I am constructing an apparatus for high temperature, strong alkaline melts (metal melts), with extremely high oxygen rich environments.

Here what I have so far.

Iridium is a good candidate - is it better as an alloying agent or would it suffice in an almost pure Iridium composition?

Tantalum - has good temp but from what I understand is weak against alkaline reactions. If nothing else gets answered, could this please. If I have a tantalum oxide layer coating the tantalum will that protect it from further corrosion in a high temperature, oxygen rich environment?

Tungsten seems to also have potential, I remember reading a paper from the 50's stating that under high alkaline, temperature conditions the product contained an unsuitable level of impurity from the tungsten? with the properties of tungsten would this be the case.

What I am enquiring about here does anyone know what metals or alloys off-hand that are currently used in these conditions? Basically I am only looking at refractory metals as the temperature range is (1900 deg C - 2900 deg C) Also there can be no carbon in the composition of the alloy.

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    $\begingroup$ You seem to have three questions that are somewhat related. Is there something that you are really curious about or trying to do, that you are asking questions to try and solve? This feels like it could be could be a X-Y Problem $\endgroup$ Commented May 11, 2017 at 23:19
  • $\begingroup$ I am trying to create a crucible for melting corundum and other metal oxides at the temperatures specified. Need a vessel to handle the heat and oxygen without corrosion $\endgroup$ Commented May 12, 2017 at 2:18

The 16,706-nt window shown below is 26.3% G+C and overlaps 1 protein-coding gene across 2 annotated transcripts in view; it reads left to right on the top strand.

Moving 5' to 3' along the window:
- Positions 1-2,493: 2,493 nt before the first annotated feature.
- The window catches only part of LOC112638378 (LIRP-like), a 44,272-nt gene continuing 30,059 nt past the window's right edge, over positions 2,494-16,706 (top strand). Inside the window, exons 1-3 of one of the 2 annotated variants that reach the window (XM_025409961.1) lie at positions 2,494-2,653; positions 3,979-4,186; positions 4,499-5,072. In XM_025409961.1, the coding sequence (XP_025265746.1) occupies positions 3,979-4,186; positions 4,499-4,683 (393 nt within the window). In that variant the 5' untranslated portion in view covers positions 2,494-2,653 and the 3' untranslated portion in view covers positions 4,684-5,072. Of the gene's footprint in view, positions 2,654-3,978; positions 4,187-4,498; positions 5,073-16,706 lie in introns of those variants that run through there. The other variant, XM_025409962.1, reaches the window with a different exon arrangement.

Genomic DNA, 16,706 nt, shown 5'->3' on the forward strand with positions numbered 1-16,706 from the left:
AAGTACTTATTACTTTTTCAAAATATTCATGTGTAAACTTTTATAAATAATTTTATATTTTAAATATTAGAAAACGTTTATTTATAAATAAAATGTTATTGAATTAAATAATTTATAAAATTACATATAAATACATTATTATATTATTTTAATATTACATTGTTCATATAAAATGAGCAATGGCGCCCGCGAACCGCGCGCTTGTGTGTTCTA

• $\begingroup$ Sometimes I think the XY "problem" should be defined as "when an arrogant person refuses to answer the question asked because they think the question is not worth answering." – Aaron McDaid May 1 '16 at 11:07 This is ment as a joke. :-) $\endgroup$ Commented May 12, 2017 at 2:24
  • $\begingroup$ It's not even arrogance, it's about asking about " asking about your attempted solution rather than your actual problem." I don't know nearly enough to answer your question, but I'd imagine that if you asked directly about what you wanted to do, and outlined your ideas, you might get a solution, not necessarily what you envisioned. Something along the lines of, "Crucible material for high temperature metal oxides" or something. Then again, you may very well get the solution you are looking for here, I don't know. Best of luck, either way! $\endgroup$ Commented May 12, 2017 at 4:15
  • $\begingroup$ I did do a brief search, and it's unfortunate about your carbon requirement, because apparently there are crucibles that would deal with the temperature and pH requirements. I'm guessing you already eliminated vitreous/glassy carbon crucibles. $\endgroup$ Commented May 12, 2017 at 4:18


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